The winner is chosen by the Flyers Fan Club, and, considering the relationship the Flyers have with their fans, winning the Hart Award is a big deal.
Wayne Simmonds could not have known how he would be accepted in Philadelphia. He was part of a shocking trade last June that sent captain Mike Richards, a former Hart Award winner, to the Los Angeles Kings.
You can't really know how fans will react to you when you arrive under those circumstances. But the one thing the organization insisted on from the moment the trade went through was that Flyers fans would end up loving Simmonds because he was their kind of player.
He was a guy with a strong work ethic who wasn't afraid to go to all of the hard areas and mix things up. Simmonds wasn't a guy who would cheat the fans with a low work rate.
In his introductory news conference, Simmonds told Flyers fans he was born to wear the orange and black.
On Thursday night before the Flyers played their final regular-season home game at the Wells Fargo Center, fans told Simmonds he truly was, as he was announced as the winner of the 2011-12 Hart Award.
"I think it's pretty cool," Simmonds said. "It's an honor to go out every night and try to put it all out on the line.
"The fans appreciate that, so this is a huge honor for me."
If you think about it, how could Philly not like a blue-collar hockey player such as Simmonds? This is a guy who recorded a "Gordie Howe hat trick" - a goal, an assist and a fight - against the New York Rangers on Feb. 11.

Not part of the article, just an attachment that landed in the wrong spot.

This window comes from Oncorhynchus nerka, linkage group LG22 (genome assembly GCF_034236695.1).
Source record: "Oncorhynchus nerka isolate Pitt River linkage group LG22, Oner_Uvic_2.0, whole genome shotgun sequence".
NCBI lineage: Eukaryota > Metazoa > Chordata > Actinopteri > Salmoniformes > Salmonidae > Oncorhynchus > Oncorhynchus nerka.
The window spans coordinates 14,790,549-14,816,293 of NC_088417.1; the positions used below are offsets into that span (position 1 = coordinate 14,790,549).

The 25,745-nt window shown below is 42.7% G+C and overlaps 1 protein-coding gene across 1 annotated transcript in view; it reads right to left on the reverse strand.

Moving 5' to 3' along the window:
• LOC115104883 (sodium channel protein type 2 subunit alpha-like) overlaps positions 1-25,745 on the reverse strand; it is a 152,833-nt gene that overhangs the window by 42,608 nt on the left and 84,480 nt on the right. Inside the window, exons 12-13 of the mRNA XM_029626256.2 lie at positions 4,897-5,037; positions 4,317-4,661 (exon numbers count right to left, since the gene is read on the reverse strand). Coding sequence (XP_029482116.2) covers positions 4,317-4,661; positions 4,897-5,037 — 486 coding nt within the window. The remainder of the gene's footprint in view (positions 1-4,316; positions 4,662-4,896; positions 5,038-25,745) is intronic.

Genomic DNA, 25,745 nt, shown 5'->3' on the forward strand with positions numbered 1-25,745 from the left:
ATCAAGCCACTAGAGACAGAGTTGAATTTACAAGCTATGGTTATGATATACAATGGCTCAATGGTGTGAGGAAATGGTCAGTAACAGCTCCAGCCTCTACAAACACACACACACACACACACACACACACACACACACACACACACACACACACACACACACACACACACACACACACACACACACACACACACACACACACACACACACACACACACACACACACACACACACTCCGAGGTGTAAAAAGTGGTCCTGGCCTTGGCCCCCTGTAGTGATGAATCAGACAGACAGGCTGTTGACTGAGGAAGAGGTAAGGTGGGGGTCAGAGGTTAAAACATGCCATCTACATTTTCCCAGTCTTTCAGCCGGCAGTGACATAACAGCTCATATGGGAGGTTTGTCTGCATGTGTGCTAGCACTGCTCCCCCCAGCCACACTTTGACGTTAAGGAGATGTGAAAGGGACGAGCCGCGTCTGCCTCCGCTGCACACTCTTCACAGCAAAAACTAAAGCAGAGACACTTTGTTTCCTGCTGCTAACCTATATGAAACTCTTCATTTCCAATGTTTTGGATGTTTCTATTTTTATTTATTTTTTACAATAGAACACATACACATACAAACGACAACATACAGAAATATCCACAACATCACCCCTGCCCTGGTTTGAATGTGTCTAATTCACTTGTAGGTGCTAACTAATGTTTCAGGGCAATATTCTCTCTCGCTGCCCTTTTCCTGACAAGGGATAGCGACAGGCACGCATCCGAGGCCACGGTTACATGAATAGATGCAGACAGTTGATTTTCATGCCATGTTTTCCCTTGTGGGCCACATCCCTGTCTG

On March 30 against Ottawa, Simmonds was credited with a goal after a shot by Brayden Schenn, who also came over in the Richards deal, deflected off his forehead and into the net.
He still has stitches across his upper face and an eye scar for that tally.
"Personally, I prefer the Gordie Howe hat trick," Simmonds said, "but some people might like the goal off of my face."
But Simmonds didn't win Flyers fans over just with his grit. That, in itself, would not make them forget a popular, young captain who had been the face of the franchise.
Human nature says that some might have held it against Simmonds just because he was one of the guys acquired for Richards.
"I had no clue [how fans would receive him]," Simmonds said. "I just wanted to come to Philadelphia and play my game. I didn't want to try to do anything extra.
"I'm not the same player as [Richards]. I think I bring some different elements to the game. I just wanted to play the way I knew how to play, and, hopefully, the fans would receive me well, and they did."
It's easy for Flyers fans to like a guy who plays physical, works hard and sticks up for his teammates. They appreciate 114 penalty minutes.
"I'm intense," Simmonds said. "If something is going on with one of my teammates, I'm going to be one of the first guys to jump in."
Liking Simmonds is easier as he's come through with a career-high 28 goals - putting him in a tie with Claude Giroux for second on the team - plus 21 assists. His production was one of the factors that helped ease concerns about the loss of scoring when Richards and Jeff Carter were traded.
"Obviously this is a blue-collar town, where people respect hard work," Simmonds said. "I think hard work is something I bring to the table.
"All I do is go on the ice, play as hard as I can, and see where it goes."
That's what "Hart" means to Flyers fans.
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